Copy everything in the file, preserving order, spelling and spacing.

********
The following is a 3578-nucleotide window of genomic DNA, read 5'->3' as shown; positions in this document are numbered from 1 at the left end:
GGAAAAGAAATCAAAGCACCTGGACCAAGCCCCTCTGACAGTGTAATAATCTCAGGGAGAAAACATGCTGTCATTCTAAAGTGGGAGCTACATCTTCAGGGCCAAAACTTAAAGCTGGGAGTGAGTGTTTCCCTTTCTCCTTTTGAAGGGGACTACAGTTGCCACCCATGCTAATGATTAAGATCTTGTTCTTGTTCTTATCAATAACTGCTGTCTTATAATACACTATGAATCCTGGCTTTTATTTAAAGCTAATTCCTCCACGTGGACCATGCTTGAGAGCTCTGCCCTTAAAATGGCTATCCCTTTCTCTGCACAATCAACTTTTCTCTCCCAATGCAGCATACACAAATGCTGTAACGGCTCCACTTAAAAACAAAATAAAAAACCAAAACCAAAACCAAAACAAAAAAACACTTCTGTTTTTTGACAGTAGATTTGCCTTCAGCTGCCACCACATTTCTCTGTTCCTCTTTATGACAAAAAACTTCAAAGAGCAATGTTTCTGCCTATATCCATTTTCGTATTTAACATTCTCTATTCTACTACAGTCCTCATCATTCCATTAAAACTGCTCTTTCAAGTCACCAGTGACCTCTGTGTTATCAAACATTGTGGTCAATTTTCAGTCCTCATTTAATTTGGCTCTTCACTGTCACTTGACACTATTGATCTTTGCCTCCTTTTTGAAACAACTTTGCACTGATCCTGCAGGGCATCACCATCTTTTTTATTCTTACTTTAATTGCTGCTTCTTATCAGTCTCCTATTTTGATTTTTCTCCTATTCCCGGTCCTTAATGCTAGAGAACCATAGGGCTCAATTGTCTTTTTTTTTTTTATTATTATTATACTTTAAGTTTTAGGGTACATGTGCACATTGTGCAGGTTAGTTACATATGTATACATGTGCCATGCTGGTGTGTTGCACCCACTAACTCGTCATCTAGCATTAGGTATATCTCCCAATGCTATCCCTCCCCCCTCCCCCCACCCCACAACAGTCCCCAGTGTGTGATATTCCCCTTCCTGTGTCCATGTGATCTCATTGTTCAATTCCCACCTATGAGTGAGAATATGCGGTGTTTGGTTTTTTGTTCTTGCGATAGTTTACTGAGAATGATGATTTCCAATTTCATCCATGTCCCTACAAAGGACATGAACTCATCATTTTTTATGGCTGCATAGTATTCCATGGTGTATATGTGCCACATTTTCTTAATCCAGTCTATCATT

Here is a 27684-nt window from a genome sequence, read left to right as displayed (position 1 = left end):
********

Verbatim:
The following is a 3578-nucleotide window of genomic DNA, read 5'->3' as shown; positions in this document are numbered from 1 at the left end:
GGAAAAGAAATCAAAGCACCTGGACCAAGCCCCTCTGACAGTGTAATAATCTCAGGGAGAAAACATGCTGTCATTCTAAAGTGGGAGCTACATCTTCAGGGCCAAAACTTAAAGCTGGGAGTGAGTGTTTCCCTTTCTCCTTTTGAAGGGGACTACAGTTGCCACCCATGCTAATGATTAAGATCTTGTTCTTGTTCTTATCAATAACTGCTGTCTTATAATACACTATGAATCCTGGCTTTTATTTAAAGCTAATTCCTCCACGTGGACCATGCTTGAGAGCTCTGCCCTTAAAATGGCTATCCCTTTCTCTGCACAATCAACTTTTCTCTCCCAATGCAGCATACACAAATGCTGTAACGGCTCCACTTAAAAACAAAATAAAAAACCAAAACCAAAACCAAAACAAAAAAACACTTCTGTTTTTTGACAGTAGATTTGCCTTCAGCTGCCACCACATTTCTCTGTTCCTCTTTATGACAAAAAACTTCAAAGAGCAATGTTTCTGCCTATATCCATTTTCGTATTTAACATTCTCTATTCTACTACAGTCCTCATCATTCCATTAAAACTGCTCTTTCAAGTCACCAGTGACCTCTGTGTTATCAAACATTGTGGTCAATTTTCAGTCCTCATTTAATTTGGCTCTTCACTGTCACTTGACACTATTGATCTTTGCCTCCTTTTTGAAACAACTTTGCACTGATCCTGCAGGGCATCACCATCTTTTTTATTCTTACTTTAATTGCTGCTTCTTATCAGTCTCCTATTTTGATTTTTCTCCTATTCCCGGTCCTTAATGCTAGAGAACCATAGGGCTCAATTGTCTTTTTTTTTTTTATTATTATTATACTTTAAGTTTTAGGGTACATGTGCACATTGTGCAGGTTAGTTACATATGTATACATGTGCCATGCTGGTGTGTTGCACCCACTAACTCGTCATCTAGCATTAGGTATATCTCCCAATGCTATCCCTCCCCCCTCCCCCCACCCCACAACAGTCCCCAGTGTGTGATATTCCCCTTCCTGTGTCCATGTGATCTCATTGTTCAATTCCCACCTATGAGTGAGAATATGCGGTGTTTGGTTTTTTGTTCTTGCGATAGTTTACTGAGAATGATGATTTCCAATTTCATCCATGTCCCTACAAAGGACATGAACTCATCATTTTTTATGGCTGCATAGTATTCCATGGTGTATATGTGCCACATTTTCTTAATCCAGTCTATCATT

Here is a 27684-nt window from a genome sequence, read left to right as displayed (position 1 = left end):